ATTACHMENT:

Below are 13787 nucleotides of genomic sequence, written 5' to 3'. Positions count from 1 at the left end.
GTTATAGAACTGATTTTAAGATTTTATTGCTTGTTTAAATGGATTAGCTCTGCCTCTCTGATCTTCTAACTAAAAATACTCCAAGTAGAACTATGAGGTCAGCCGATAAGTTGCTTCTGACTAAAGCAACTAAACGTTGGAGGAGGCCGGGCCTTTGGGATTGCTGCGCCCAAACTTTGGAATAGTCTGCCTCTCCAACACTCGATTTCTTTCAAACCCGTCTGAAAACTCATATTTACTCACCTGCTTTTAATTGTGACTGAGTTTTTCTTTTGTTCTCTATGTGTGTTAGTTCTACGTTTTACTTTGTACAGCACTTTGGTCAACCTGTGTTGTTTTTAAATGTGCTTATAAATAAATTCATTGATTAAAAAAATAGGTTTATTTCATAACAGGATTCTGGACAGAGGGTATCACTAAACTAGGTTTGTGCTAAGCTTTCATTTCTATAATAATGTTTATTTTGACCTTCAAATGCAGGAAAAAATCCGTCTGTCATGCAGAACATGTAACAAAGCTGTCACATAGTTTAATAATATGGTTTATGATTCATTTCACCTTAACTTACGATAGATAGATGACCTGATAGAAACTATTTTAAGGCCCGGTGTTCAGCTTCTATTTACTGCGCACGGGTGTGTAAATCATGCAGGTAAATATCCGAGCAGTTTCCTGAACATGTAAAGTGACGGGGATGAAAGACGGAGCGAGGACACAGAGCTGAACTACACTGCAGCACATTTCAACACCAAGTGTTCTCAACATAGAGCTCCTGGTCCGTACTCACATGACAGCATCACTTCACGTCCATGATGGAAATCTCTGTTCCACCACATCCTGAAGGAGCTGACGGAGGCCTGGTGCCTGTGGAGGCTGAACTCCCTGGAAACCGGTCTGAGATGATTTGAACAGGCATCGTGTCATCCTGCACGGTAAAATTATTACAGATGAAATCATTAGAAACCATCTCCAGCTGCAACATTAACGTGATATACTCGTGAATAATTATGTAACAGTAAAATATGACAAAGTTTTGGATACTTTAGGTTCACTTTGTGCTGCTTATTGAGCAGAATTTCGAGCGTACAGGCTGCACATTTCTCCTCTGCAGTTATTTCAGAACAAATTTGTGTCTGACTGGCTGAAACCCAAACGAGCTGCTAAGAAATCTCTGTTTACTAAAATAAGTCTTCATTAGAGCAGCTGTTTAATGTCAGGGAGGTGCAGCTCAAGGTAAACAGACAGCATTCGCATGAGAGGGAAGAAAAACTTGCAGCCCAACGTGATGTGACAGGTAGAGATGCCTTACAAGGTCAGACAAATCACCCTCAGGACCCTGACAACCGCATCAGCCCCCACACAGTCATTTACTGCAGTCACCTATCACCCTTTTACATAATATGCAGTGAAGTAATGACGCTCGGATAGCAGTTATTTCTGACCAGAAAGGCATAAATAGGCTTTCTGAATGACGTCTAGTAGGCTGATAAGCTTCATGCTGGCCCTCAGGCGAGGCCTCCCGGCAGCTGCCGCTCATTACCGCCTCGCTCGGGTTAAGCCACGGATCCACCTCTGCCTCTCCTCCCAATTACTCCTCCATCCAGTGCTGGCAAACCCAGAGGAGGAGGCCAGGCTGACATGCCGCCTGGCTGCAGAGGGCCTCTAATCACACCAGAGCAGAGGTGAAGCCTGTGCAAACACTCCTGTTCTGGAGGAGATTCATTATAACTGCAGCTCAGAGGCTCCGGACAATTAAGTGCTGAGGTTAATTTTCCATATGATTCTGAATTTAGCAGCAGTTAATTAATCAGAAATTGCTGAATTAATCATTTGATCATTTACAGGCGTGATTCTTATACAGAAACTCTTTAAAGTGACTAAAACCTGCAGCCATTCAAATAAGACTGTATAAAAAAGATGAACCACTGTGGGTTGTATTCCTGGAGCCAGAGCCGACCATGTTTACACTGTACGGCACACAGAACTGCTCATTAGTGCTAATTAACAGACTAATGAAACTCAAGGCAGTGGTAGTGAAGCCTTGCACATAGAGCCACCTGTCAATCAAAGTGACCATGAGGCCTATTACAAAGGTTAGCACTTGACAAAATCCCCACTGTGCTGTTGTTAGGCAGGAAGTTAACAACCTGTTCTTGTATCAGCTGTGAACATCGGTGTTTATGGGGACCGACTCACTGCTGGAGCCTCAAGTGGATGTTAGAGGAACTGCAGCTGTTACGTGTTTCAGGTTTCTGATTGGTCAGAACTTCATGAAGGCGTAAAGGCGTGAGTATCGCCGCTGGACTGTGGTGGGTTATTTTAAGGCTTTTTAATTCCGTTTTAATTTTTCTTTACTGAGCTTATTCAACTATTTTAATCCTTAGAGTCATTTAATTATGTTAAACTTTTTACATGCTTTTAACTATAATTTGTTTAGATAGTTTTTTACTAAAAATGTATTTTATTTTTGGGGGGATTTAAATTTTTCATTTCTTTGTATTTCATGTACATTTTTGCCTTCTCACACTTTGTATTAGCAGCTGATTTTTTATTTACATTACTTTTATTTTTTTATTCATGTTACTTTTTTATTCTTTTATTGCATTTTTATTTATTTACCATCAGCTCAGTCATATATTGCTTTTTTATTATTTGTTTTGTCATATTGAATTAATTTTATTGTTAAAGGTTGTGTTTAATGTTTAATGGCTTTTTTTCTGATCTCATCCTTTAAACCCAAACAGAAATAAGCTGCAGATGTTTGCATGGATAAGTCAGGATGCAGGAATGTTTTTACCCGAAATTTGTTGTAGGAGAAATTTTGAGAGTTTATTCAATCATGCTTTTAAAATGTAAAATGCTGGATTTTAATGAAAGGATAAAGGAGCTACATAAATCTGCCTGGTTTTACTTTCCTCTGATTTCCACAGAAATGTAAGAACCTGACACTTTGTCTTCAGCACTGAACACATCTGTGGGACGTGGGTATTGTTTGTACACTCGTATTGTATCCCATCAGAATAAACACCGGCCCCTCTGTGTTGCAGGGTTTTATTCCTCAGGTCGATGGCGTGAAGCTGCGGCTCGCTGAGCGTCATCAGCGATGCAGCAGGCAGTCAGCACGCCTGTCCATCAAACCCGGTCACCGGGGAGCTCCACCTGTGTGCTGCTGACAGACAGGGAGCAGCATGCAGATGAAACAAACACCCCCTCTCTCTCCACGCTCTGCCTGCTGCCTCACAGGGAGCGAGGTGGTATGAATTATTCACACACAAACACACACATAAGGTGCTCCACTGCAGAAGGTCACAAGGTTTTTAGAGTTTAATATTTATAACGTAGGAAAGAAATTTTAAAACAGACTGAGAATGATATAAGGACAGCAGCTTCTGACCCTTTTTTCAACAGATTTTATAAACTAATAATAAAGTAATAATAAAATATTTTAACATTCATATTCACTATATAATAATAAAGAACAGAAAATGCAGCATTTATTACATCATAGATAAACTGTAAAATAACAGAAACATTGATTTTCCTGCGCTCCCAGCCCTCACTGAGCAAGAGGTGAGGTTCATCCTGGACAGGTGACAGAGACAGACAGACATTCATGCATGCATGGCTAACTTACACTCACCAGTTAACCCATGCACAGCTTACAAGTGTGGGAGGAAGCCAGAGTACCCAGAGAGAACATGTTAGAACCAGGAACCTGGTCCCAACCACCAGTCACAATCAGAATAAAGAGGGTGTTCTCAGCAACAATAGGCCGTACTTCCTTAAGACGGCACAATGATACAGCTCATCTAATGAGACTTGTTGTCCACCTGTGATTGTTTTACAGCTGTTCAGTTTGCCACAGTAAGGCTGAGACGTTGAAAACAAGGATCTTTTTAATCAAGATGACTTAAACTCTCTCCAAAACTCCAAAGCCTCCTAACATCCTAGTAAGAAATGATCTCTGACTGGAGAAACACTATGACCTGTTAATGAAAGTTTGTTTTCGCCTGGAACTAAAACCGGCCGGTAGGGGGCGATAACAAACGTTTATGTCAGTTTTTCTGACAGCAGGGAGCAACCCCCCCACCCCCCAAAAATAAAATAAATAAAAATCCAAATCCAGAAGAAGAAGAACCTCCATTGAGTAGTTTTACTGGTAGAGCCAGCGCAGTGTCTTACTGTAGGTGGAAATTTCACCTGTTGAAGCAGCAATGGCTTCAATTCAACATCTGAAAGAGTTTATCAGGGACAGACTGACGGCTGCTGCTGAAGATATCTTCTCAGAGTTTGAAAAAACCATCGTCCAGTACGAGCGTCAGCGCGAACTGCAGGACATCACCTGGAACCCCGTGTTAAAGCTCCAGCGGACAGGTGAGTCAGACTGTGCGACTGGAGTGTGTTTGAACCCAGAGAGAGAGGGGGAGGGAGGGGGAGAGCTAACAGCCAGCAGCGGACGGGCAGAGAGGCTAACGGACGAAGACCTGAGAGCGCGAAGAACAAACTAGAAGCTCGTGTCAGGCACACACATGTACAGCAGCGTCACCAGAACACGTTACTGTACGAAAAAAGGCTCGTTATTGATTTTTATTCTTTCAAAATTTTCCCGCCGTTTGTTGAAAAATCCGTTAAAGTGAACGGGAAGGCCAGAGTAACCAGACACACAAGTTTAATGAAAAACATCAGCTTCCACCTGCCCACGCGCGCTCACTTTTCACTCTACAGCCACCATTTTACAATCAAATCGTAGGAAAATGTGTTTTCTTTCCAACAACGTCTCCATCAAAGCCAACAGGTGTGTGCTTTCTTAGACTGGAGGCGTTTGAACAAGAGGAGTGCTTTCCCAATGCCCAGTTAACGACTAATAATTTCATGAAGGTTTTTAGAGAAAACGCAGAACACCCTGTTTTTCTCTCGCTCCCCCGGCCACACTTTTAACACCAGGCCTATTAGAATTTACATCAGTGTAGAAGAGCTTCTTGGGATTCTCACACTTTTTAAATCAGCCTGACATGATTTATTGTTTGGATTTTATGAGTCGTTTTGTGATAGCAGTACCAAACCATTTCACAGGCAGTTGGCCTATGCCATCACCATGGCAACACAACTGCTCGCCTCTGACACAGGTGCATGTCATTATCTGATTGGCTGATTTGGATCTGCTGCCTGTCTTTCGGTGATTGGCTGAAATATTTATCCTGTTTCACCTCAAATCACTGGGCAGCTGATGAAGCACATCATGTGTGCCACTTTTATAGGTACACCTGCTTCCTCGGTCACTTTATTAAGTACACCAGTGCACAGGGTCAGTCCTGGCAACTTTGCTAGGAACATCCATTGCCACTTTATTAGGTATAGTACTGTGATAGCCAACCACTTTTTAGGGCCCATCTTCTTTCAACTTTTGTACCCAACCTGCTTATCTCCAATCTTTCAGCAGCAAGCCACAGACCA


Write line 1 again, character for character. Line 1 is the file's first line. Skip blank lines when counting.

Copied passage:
Below are 13787 nucleotides of genomic sequence, written 5' to 3'. Positions count from 1 at the left end.